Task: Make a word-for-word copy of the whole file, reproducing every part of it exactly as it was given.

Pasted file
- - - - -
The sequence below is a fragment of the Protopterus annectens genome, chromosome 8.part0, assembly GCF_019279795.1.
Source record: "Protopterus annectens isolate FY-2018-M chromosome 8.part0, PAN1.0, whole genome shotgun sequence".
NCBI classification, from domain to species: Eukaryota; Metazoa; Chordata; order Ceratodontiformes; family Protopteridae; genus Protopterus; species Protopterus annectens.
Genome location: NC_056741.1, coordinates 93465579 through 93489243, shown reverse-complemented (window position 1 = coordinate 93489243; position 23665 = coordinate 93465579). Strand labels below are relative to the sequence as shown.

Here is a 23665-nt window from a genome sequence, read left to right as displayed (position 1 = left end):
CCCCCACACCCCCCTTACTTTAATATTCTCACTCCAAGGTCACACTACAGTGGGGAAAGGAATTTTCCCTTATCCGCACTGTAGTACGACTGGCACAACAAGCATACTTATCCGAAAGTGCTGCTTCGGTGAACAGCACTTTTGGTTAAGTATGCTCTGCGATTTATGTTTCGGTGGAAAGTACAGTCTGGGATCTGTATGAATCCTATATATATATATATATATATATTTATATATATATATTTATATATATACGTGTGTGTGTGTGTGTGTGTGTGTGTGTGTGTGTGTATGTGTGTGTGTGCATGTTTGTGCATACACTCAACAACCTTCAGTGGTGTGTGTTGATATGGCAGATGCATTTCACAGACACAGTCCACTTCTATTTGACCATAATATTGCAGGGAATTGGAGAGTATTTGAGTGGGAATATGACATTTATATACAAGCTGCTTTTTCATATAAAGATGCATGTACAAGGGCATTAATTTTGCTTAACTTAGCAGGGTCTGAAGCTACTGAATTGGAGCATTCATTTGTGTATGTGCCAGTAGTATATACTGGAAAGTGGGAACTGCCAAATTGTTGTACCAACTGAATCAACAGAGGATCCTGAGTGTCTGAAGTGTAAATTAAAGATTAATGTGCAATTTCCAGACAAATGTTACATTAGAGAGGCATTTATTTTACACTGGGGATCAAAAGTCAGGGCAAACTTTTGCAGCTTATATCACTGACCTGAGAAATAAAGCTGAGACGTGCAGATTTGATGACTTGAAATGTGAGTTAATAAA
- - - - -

The sequence below is a fragment of the Protopterus annectens genome, chromosome 8.part0, assembly GCF_019279795.1.
Source record: "Protopterus annectens isolate FY-2018-M chromosome 8.part0, PAN1.0, whole genome shotgun sequence".
NCBI classification, from domain to species: Eukaryota; Metazoa; Chordata; order Ceratodontiformes; family Protopteridae; genus Protopterus; species Protopterus annectens.
Genome location: NC_056741.1, coordinates 93465579 through 93489243, shown reverse-complemented (window position 1 = coordinate 93489243; position 23665 = coordinate 93465579). Strand labels below are relative to the sequence as shown.

Here is a 23665-nt window from a genome sequence, read left to right as displayed (position 1 = left end):
CCCCCACACCCCCCTTACTTTAATATTCTCACTCCAAGGTCACACTACAGTGGGGAAAGGAATTTTCCCTTATCCGCACTGTAGTACGACTGGCACAACAAGCATACTTATCCGAAAGTGCTGCTTCGGTGAACAGCACTTTTGGTTAAGTATGCTCTGCGATTTATGTTTCGGTGGAAAGTACAGTCTGGGATCTGTATGAATCCTATATATATATATATATATATATTTATATATATATATTTATATATATACGTGTGTGTGTGTGTGTGTGTGTGTGTGTGTGTGTGTATGTGTGTGTGTGCATGTTTGTGCATACACTCAACAACCTTCAGTGGTGTGTGTTGATATGGCAGATGCATTTCACAGACACAGTCCACTTCTATTTGACCATAATATTGCAGGGAATTGGAGAGTATTTGAGTGGGAATATGACATTTATATACAAGCTGCTTTTTCATATAAAGATGCATGTACAAGGGCATTAATTTTGCTTAACTTAGCAGGGTCTGAAGCTACTGAATTGGAGCATTCATTTGTGTATGTGCCAGTAGTATATACTGGAAAGTGGGAACTGCCAAATTGTTGTACCAACTGAATCAACAGAGGATCCTGAGTGTCTGAAGTGTAAATTAAAGATTAATGTGCAATTTCCAGACAAATGTTACATTAGAGAGGCATTTATTTTACACTGGGGATCAAAAGTCAGGGCAAACTTTTGCAGCTTATATCACTGACCTGAGAAATAAAGCTGAGACGTGCAGATTTGATGACTTGAAATGTGAGTTAATAAA